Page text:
I believe that cyber warfare as part of the information operations has gained much in past years, and will gain even more towards ‘information exploitation’ with larger yield available.

Strategic value of cyber

I can not see any other way than count cyber warfare as one of the most important strategic ‘values’, if you will, what nation state may possess after strong self recognition. It has influencing ability from deep down the ground till up in the space. No other domain has such cutting through factor. It is the only domain that possess capability to render all the other domains useless.

Those ‘fashionalble smart’ people may come at this point to tell “how you disable all kinetic power military possess with your DDoS?” – well, I dont. No one does. It’s a vague understanding people have for the information superiority capabilities and possibilities.
Do you think that influencing to those ‘higher velocity human factors’ require DDoS to succeed? That’s information warfare at its purest.

For what comes to the future crisis. I believe amount of influence it has from ‘cyber’ depends on struggle itself. In most cases it shall have vertical yield with more regular information warfare components, to influence hearts and minds with traditional
methods of false information, distraction, propaganda et al.

On the other hand, the ability to influence through digital channels gain more and more presence each day, so it would be ridiculous to argue that things shall remain as they are for now on.

Weaponization efforts

Instead, I do believe – I am certain about it – that major areas of cyber warfare shall see real platformization displays within 2 years. The activities building for such capabilities are already underway and yes – that shall be another set of weaponry available for right price.
Do not get me wrong here, its vague to say it wouldn’t go that far. Every other war fighting domain has done it already.

More value such capability has – more tightly kept secret it is – so comparison to nuclear weapons is not that far fetched. Nor the yield on deployment it may have. Cyber warfare has, an advantage over any kinetic force. It’s the controllable focus and controllable yield, precise targeted weapon abilities. A real smart bomb. Stuxnet was not cyber weapon, it was technology demonstrator and single project, with single scope show up.

What is cyber warfare in tactical, operational and in procedural terms?

Cyber warfare is simultaneous intel, defense and offense that can not be compared to kinetic world references, nor can be applied separately. Defense and offense maneuvers simultaneously, thus defeating formal methods. Intel is high-fidelity and automated emulation of research activities taking in place for information exploitation, analysis, direct and in-direct emanuation for tactical and operational needs. The role of intel is much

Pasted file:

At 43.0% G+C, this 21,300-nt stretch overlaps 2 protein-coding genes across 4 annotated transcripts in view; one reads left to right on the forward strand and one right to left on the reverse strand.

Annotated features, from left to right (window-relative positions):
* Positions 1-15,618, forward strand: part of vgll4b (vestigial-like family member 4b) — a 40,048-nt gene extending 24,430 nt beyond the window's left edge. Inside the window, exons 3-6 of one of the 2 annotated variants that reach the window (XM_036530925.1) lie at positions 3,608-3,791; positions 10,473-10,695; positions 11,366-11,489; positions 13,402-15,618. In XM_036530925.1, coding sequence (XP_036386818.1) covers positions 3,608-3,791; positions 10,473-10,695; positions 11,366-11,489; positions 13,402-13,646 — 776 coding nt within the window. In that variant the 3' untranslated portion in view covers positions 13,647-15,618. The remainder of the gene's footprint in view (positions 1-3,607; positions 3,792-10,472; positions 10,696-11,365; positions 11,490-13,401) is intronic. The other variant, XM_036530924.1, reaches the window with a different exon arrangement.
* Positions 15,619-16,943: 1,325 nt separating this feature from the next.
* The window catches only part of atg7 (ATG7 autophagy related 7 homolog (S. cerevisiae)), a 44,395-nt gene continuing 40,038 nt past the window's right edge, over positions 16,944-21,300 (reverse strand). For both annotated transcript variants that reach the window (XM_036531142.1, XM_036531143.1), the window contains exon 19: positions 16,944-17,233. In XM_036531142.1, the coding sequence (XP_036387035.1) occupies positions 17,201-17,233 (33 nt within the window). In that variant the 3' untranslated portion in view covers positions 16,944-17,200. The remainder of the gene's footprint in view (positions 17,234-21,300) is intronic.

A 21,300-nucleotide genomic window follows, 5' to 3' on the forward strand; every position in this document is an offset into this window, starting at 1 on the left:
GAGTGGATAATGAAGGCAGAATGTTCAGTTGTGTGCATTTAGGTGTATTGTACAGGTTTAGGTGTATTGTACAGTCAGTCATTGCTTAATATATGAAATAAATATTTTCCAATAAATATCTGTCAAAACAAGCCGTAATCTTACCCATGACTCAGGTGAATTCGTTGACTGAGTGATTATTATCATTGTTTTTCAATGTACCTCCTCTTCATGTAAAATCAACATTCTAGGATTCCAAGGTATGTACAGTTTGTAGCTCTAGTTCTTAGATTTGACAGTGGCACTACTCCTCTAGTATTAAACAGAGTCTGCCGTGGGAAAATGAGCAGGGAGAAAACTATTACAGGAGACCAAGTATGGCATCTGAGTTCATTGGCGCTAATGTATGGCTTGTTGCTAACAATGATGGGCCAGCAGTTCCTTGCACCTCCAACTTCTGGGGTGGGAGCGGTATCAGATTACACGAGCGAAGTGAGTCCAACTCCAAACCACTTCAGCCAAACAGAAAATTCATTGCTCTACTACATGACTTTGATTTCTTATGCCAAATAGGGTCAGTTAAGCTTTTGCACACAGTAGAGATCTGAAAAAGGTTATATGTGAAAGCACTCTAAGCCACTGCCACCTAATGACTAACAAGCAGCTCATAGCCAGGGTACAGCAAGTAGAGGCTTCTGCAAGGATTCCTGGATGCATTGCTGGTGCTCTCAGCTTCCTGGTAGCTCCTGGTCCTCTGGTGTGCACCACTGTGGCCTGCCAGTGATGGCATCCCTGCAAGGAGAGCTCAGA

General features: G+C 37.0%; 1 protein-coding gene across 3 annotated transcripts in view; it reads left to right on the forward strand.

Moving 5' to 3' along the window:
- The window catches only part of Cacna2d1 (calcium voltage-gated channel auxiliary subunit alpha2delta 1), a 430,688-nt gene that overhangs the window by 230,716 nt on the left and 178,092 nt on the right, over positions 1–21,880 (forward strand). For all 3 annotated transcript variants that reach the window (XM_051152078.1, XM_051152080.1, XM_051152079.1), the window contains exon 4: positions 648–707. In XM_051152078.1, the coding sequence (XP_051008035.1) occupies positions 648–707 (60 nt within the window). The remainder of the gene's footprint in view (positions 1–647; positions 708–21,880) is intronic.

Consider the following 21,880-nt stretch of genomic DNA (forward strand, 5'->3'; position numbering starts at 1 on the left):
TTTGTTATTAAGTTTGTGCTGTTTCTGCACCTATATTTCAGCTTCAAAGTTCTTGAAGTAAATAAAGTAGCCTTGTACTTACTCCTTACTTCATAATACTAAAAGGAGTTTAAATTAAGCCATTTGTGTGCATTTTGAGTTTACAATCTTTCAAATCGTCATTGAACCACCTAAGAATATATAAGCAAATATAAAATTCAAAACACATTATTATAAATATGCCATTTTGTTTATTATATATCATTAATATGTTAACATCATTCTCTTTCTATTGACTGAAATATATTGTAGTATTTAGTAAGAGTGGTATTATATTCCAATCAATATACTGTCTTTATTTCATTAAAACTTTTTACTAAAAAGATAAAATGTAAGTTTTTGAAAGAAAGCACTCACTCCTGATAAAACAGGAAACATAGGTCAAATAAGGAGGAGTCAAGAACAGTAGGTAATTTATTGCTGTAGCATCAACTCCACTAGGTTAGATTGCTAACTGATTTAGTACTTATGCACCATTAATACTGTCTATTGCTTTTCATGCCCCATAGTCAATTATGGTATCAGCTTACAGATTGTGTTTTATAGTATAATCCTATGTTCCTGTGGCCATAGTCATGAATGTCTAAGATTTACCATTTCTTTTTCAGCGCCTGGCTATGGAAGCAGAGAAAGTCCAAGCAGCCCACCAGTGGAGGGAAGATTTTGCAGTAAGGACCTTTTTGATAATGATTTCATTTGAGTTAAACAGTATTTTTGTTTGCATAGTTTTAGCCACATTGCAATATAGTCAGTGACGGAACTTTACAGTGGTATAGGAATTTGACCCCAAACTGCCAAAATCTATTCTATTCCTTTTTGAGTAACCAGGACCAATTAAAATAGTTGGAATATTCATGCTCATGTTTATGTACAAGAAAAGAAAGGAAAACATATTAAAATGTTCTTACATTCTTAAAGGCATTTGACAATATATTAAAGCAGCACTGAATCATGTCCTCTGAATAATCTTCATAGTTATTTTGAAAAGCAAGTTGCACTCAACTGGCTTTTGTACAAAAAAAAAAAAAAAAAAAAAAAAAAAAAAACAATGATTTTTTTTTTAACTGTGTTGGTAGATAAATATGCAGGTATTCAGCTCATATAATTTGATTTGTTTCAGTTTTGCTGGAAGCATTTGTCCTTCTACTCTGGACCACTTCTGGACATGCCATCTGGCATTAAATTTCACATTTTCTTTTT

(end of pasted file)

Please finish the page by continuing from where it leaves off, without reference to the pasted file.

more important than in pure kinetic trial-error warfare. Imagine intel existing as nexus for data acquisition, analysis and dissemination – basically for everything defensive and offensive component requests.

Decision making in cyber

That requires amount of decision making capabilities and I do believe that significant parts of the efforts put in cyber capabilities shall go in visualization and maneuvering decisions to be made during the loop. Lots of decisions and tasking currently done with manpower shall transform to automation, meaning that human interference shall happen on much higher abstraction layer and the resource intensive (take CN example) work of “hackers” shall be converted to much more automated functions. The team potentionally existed for our fellow Stuxnet example shall look very different in future.


Based on my understanding, utilization of any cyber warfare capabilities does not count to be in Sun Tzu’s category of ‘without fighting’.

I hate to speculate what is war and what is not - for future with any cyber involvement with its operations warfare, a project warfare in future. It shall include kinetic force elements, but many and massive amount of elements delivered by cyber capabilities shall be in display.

Instead – what I do believe is that things are getting pretty fast much more straight forwards with cyber warfare. Yes, amazing statement? The reason is that cyber enablement shall be understood as de-facto and preparations with and against it shall gain space. That means cyber warfare existence as strategic value shall be recognized and understood as attribute or variable we just have to co-exist with. Like with nuclear weaponry. We gained the ability to control power of atom, we maneuvered information superiority and we realized that its a very powerful to possess.